Specificity of Corporate Value Creation in Different Types of Companies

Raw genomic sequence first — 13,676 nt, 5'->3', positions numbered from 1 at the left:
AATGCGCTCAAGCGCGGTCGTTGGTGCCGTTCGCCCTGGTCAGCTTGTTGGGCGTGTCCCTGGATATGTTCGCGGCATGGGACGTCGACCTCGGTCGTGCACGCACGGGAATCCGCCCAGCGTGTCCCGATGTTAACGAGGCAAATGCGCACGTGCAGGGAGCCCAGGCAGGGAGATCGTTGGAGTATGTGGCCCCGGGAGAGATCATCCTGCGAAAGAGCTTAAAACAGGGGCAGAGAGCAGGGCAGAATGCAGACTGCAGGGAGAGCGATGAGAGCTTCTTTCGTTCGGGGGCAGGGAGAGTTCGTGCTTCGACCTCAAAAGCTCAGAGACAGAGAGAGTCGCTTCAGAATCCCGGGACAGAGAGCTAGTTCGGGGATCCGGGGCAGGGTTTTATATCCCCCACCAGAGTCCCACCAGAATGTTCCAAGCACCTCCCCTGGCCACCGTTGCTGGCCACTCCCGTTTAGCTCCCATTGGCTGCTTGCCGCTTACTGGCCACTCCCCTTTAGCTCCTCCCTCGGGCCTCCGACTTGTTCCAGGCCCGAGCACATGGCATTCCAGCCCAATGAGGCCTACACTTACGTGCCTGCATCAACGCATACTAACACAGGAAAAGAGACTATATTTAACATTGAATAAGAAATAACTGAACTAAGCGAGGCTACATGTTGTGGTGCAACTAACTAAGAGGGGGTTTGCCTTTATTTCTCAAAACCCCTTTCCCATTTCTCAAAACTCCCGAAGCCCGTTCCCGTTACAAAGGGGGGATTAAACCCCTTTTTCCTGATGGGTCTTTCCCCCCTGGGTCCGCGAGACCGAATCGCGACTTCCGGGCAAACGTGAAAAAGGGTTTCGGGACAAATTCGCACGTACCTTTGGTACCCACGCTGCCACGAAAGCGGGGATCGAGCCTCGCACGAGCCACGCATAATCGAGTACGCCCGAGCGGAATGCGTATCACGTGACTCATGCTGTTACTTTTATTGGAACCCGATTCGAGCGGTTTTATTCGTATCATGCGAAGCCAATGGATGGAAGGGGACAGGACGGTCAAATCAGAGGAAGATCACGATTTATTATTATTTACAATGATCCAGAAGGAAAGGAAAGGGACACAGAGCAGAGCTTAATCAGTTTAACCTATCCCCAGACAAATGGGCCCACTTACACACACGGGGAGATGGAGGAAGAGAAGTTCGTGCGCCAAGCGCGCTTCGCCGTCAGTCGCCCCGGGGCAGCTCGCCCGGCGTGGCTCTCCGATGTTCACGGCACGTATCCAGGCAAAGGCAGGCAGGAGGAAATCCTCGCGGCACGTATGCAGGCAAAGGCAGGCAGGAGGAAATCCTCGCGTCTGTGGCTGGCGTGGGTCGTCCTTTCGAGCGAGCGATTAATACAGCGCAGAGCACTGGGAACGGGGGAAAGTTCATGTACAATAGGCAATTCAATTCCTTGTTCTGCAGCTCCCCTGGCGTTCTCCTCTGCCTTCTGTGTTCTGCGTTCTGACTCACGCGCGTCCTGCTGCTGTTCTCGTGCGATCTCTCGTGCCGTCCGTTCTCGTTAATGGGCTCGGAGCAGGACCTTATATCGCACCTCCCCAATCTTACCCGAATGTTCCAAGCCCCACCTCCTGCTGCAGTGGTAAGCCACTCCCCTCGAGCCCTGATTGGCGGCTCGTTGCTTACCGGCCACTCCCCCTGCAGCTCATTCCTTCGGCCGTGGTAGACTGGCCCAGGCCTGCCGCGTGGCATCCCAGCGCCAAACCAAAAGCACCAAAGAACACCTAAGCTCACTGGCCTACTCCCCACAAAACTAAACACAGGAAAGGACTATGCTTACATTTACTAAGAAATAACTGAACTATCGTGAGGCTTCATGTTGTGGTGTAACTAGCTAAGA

Intellectual capital is very heterogeneous so it’s usual practice to divide it into some groups of more similar and homogeneous intellectual assets. It’s widespread to distinguish human capital (knowledge, skills of employees etc.), structural capital (business‐processes, innovations, corporate culture etc.) and relational capital (brand, reputation, relationships with customers etc.). The literature supports the significance of intellectual capital influence on company’s value creation. Researchers find a strong dependence of corporate performance on intellectual assets in different countries and economy branches. But their findings about a character of intellectual capital transformation in corporate value are ambiguous. Importance of human, structural and relational capital and interrelationships between them vary highly across papers. It may be explained by high firm specificity of corporate value creation. It doesn’t mean impossibility of intercompany research but requires a comparability of analyzed firms. Empirical researches on the theme of intellectual capital are often limited to particular country and industry. This restriction makes investigated companies more comparable. But we suppose there is a lot of other significant aspects of firm specificity that may impact on transformation of intellectual assets into corporate value such as firm size, amount of intangible assets, total firm efficiency etc. These variables are sometimes considered as additional factors of corporate value. But we suppose these criteria may define the model of corporate value creation in principle. This study is targeted to reveal some main types of companies and investigate a specificity of corporate value creation model for each of them. We expect to discover significant differences in models mostly related to importance and significance of particular intellectual assets. This paper is empirical and quantitative. Our sample embraces about 200 large public European industrial companies from 7 countries (Denmark, Germany, Great Britain, Finland, Netherlands, Portugal and Spain) for 2005‐2009 years. The database includes: 1. Information from financial statement. The source is Amadeus database (Bureau Van Dijk). 2. A set of nonfinancial proxy indicators (quantitative and qualitative) displaying a state of human, structural and relational capital. This data has been collected from open Internet sources such as companies’ sites. Methodology of the research combines statistic methods (cluster analysis and factor analysis) and econometrics (regression analysis). Clustering distinguishes some main types of companies. Factor analysis constructs integral indices for human, structural and relational capital on the base of initial proxy set. Regression is an instrument of modeling the corporate value creation. We found significant differences between models of corporate value creation. Human, structural and relational capitals differently transform into firm value in each type of companies. Our findings have some practical implications. For example prioritizing investments in intellectual assets should take into account a firm’s specificity more deeply. This study comprises research findings from the ‘Intellectual Capital Evaluation” Project carried out within The Higher School of Economics’ 2011 Academic Fund Program.